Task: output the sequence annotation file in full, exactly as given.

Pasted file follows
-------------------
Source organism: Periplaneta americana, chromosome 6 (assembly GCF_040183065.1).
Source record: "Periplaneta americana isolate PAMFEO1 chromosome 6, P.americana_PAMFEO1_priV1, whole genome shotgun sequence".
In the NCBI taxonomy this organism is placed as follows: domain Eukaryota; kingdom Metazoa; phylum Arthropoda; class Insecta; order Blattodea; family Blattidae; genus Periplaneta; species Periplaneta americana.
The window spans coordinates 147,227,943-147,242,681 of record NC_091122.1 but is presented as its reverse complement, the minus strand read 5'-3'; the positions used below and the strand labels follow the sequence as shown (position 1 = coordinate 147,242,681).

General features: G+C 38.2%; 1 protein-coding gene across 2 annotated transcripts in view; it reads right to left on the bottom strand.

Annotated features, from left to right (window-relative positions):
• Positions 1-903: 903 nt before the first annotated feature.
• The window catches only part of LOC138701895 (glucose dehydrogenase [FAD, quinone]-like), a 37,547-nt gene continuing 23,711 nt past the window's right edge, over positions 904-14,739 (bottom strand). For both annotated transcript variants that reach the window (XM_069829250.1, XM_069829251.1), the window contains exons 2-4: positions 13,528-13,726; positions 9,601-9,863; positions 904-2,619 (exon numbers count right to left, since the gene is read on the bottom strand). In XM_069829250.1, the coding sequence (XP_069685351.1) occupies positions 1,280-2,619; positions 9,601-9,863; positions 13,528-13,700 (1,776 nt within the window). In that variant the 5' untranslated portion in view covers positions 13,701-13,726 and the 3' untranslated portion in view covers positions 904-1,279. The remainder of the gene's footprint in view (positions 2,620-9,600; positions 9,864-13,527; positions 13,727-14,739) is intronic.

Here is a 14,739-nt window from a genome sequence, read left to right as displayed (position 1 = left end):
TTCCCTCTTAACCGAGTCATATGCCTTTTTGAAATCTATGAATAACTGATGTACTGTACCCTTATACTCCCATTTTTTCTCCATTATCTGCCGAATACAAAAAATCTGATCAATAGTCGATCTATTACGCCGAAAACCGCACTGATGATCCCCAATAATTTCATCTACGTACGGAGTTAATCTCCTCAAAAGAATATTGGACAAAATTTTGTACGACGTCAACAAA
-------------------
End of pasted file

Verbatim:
Source organism: Periplaneta americana, chromosome 6 (assembly GCF_040183065.1).
Source record: "Periplaneta americana isolate PAMFEO1 chromosome 6, P.americana_PAMFEO1_priV1, whole genome shotgun sequence".
In the NCBI taxonomy this organism is placed as follows: domain Eukaryota; kingdom Metazoa; phylum Arthropoda; class Insecta; order Blattodea; family Blattidae; genus Periplaneta; species Periplaneta americana.
The window spans coordinates 147,227,943-147,242,681 of record NC_091122.1 but is presented as its reverse complement, the minus strand read 5'-3'; the positions used below and the strand labels follow the sequence as shown (position 1 = coordinate 147,242,681).

General features: G+C 38.2%; 1 protein-coding gene across 2 annotated transcripts in view; it reads right to left on the bottom strand.

Annotated features, from left to right (window-relative positions):
• Positions 1-903: 903 nt before the first annotated feature.
• The window catches only part of LOC138701895 (glucose dehydrogenase [FAD, quinone]-like), a 37,547-nt gene continuing 23,711 nt past the window's right edge, over positions 904-14,739 (bottom strand). For both annotated transcript variants that reach the window (XM_069829250.1, XM_069829251.1), the window contains exons 2-4: positions 13,528-13,726; positions 9,601-9,863; positions 904-2,619 (exon numbers count right to left, since the gene is read on the bottom strand). In XM_069829250.1, the coding sequence (XP_069685351.1) occupies positions 1,280-2,619; positions 9,601-9,863; positions 13,528-13,700 (1,776 nt within the window). In that variant the 5' untranslated portion in view covers positions 13,701-13,726 and the 3' untranslated portion in view covers positions 904-1,279. The remainder of the gene's footprint in view (positions 2,620-9,600; positions 9,864-13,527; positions 13,727-14,739) is intronic.

Here is a 14,739-nt window from a genome sequence, read left to right as displayed (position 1 = left end):
TTCCCTCTTAACCGAGTCATATGCCTTTTTGAAATCTATGAATAACTGATGTACTGTACCCTTATACTCCCATTTTTTCTCCATTATCTGCCGAATACAAAAAATCTGATCAATAGTCGATCTATTACGCCGAAAACCGCACTGATGATCCCCAATAATTTCATCTACGTACGGAGTTAATCTCCTCAAAAGAATATTGGACAAAATTTTGTACGACGTCAACAAA